The Multi-Angle Imaging Spectrometer (MISR) instrument provided several images of Hurricane Katrina. These views of the Louisiana and Mississippi regions were acquired before and one day after Katrina made landfall along the Gulf of Mexico coast, and highlight many of the changes to the rivers and vegetation that occurred between the two views. The images were acquired by NASA's Multi-angle ... Imaging SpectroRadiometer (MISR) on August 14 and August 30, 2005. These multiangular, multispectral false-color composites were created using red band data from MISR's 46" backward and forward-viewing cameras, and near-infrared data from MISR's nadir camera. Such a display causes water bodies and inundated soil to appear in blue and purple hues, and highly vegetated areas to appear bright green. The scene differentiation is a result of both spectral effects (living vegetation is highly reflective at near-infrared wavelengths whereas water is absorbing) and of angular effects (wet surfaces preferentially forward scatter sunlight).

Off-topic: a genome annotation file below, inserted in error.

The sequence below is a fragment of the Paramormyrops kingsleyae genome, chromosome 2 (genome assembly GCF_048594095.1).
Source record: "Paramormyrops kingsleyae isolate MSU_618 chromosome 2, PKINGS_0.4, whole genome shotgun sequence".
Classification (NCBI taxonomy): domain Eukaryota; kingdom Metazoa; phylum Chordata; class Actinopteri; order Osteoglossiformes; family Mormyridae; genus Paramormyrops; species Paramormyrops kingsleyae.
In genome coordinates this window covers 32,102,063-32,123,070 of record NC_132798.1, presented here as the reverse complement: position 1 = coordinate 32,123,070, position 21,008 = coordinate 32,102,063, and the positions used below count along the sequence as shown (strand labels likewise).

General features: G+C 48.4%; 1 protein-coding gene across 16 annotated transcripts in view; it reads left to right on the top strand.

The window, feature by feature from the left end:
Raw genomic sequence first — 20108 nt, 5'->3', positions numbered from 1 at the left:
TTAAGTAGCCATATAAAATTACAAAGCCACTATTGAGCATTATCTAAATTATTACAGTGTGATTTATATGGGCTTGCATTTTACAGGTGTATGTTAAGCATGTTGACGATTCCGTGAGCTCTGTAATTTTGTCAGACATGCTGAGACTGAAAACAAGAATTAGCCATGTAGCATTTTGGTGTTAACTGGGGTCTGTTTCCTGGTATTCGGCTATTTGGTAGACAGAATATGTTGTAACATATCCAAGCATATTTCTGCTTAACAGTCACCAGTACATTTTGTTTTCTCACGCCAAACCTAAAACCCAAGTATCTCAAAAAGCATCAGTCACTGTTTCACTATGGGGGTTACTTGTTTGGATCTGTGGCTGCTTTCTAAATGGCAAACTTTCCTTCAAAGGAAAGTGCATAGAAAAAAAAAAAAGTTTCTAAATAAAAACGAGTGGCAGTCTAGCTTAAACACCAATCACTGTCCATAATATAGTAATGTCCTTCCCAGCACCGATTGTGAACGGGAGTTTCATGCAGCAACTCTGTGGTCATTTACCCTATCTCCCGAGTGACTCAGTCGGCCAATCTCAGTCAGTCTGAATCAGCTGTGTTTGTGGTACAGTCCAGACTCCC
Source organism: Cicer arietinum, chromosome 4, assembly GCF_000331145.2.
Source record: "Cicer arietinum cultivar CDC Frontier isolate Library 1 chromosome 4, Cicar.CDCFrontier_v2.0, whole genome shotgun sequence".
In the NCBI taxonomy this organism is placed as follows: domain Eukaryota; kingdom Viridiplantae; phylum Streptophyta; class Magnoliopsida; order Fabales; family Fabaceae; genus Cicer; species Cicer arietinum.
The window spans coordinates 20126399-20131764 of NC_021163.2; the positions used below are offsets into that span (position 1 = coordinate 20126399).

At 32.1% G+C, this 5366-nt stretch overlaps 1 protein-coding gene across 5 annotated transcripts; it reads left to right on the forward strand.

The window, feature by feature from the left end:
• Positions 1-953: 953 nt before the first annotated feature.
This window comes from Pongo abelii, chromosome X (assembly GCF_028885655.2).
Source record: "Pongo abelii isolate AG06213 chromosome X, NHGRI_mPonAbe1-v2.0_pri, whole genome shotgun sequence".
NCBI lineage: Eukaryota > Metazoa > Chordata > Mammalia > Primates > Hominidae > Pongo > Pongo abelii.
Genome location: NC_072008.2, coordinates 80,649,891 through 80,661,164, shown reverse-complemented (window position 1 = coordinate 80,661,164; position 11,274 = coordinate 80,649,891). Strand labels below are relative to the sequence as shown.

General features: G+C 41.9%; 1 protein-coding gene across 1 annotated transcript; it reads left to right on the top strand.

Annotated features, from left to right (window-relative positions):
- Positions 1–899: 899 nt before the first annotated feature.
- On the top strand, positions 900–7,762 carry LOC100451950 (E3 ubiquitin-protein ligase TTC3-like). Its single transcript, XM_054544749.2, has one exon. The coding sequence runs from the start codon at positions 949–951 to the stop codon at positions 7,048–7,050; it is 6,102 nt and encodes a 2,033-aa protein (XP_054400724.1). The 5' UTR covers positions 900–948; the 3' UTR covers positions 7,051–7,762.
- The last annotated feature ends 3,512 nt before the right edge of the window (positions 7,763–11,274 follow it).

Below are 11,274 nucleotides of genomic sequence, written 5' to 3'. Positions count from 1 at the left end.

[Summary provided by NASA/JPL.]